Penning, pinning and sticking life: Stationery’s unique stories (Book Review)

Title: Adventures in Stationery: Stories From Your Pencil Case; Author: James Ward; Publisher: Profile Books/Hatchette India; Pages: 228 ; Price: Rs.499

Did you know who was the first to conceive of a fountain pen, which ubiquitous item was inspired by children playing marbles in a Budapest street, what we owe to a failed American mining firm, and which unexceptional office supply served as a symbol of unity in an occupied European country during World War II?

A 10th century Fatimid caliph, the ballpen, Scotch tape and Post-It notes (from 3M), and the humble paperclip (in Norway).

Every human invention has a history though it may remain obscure or never even strike our minds. The worst to suffer are these familiar objects we take for granted though they have the most vital for all our education, our intellectual and artistic endeavours, and in almost all white-collar jobs – writing implements, paper and other stationery items, and many other varied items stretching from staplers to erasers and correction fluid to highlighters.

And it is their colourful stories that British blogger James Ward presents in his first book, where he observes that it is only a “slight exaggeration to say that the history of stationery is the history of human civilisation” as to think, to organise our thoughts, we need to write things down – and that requires stationery.

And the ideas came from all sections. It was Caliph Al-Mu’izz Li-Dinillah (r.953-75) who told historian Qadi Al Nu’man Al-Tamimi, that he wished “to construct a pen which can be used for writing without having recourse to an ink-holder and whose ink will be contained inside it…. The writer can put it in his sleeve or anywhere he wishes and it will not stain nor will any drop of ink leak out of it. The ink will flow only when there is an intention to write.”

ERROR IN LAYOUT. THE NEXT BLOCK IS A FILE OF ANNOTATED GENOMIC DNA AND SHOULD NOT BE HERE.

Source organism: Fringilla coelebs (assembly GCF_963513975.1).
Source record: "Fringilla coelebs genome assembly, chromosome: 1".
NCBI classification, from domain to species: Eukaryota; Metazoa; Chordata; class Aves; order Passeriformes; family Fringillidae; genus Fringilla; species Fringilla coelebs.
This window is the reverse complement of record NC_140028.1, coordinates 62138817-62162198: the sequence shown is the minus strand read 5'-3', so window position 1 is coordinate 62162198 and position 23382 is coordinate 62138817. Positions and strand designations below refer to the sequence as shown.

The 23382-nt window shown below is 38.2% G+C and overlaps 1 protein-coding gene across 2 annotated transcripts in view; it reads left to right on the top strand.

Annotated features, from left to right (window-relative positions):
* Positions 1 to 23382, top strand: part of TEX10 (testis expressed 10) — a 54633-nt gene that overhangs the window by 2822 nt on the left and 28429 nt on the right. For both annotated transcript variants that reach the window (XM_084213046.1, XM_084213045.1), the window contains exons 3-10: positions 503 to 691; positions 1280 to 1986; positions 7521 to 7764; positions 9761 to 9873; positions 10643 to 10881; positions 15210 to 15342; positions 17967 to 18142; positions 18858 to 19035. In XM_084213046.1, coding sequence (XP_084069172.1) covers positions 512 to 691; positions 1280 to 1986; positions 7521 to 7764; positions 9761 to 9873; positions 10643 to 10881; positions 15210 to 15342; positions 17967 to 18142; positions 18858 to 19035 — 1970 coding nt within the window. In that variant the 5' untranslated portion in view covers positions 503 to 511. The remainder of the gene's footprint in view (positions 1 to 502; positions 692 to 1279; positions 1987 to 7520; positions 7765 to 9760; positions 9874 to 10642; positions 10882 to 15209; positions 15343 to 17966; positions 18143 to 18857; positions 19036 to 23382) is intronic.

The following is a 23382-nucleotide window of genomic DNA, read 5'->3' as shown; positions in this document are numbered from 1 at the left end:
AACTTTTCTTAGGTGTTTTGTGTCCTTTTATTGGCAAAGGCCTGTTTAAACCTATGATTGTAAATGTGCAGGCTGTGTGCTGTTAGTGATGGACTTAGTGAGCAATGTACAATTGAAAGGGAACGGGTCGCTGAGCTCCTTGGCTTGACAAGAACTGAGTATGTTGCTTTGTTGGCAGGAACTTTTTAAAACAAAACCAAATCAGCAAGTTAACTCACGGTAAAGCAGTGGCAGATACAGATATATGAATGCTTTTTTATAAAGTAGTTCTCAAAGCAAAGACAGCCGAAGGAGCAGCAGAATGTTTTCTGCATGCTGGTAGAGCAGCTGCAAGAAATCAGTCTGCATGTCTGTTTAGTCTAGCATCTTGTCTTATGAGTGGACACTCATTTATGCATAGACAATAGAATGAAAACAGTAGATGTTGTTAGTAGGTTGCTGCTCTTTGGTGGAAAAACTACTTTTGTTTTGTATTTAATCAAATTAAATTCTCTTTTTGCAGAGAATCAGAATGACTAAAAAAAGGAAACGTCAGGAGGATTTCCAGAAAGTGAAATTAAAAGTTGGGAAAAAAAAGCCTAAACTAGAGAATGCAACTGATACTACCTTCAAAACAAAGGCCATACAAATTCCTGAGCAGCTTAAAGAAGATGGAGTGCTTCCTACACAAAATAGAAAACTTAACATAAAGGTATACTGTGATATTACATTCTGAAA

But it was not until the mid-early 19th century that the monarch’s dream was realised, and further modified, in the 20th century, into the ballpen by a Hungarian journalist, irritated by leaking ink. It was Laszlo Biro who thought of a mechanism that would work after seeing the marbles roll about and who lives on as a generic name for his invention – as do French manufacturer Marcel Bich (Bic) and American businessman Milton Reynolds in similar products.

There are other fascinating minutiae galore – of how accurate was a ruler (the geometry box kind that is) discovered from an Indus Valley Civilisation site in Gujarat, how correction fluid bankrolled a pop band, why Scotch tape is so named, why a mining company had to turn to a business of stationery and office supplies, and why Post-it notes are yellow.

Ward, whose blog is called “I Like Boring Things”, is founder and host of the annual Boring Conference, a celebration of “the ordinary, the obvious and the overlooked” and co-founder of the Stationery Club in London, is well-qualified to tell the tale.

The fortuitous finding an old desk tidy, or the multi-receptacle holder for small-sized stationery, offers him an opportunity for a discourse into the history of paperclips, drawing and push pins, and subsequently encourages him to delve into a history of stationery, full of inspired or obsessive invention, accidental genius, and patient perseverance. He ends with its future in an increasingly digital world.

Ward can get quite technical at times but his account is enlivened with his dry wit, as well as some interesting excursions into literature, and popular culture – films like “Star Wars: The Phantom Menace” and TV shows like “Seinfeld” and “Blackadder” (among others).

Even if you, like most people, consider stationery a means to an end, you still will be entertained by the stories behind the objects – and amazed at human ingenuity.

(Vikas Datta can be contacted at vikas.d@ians.in)

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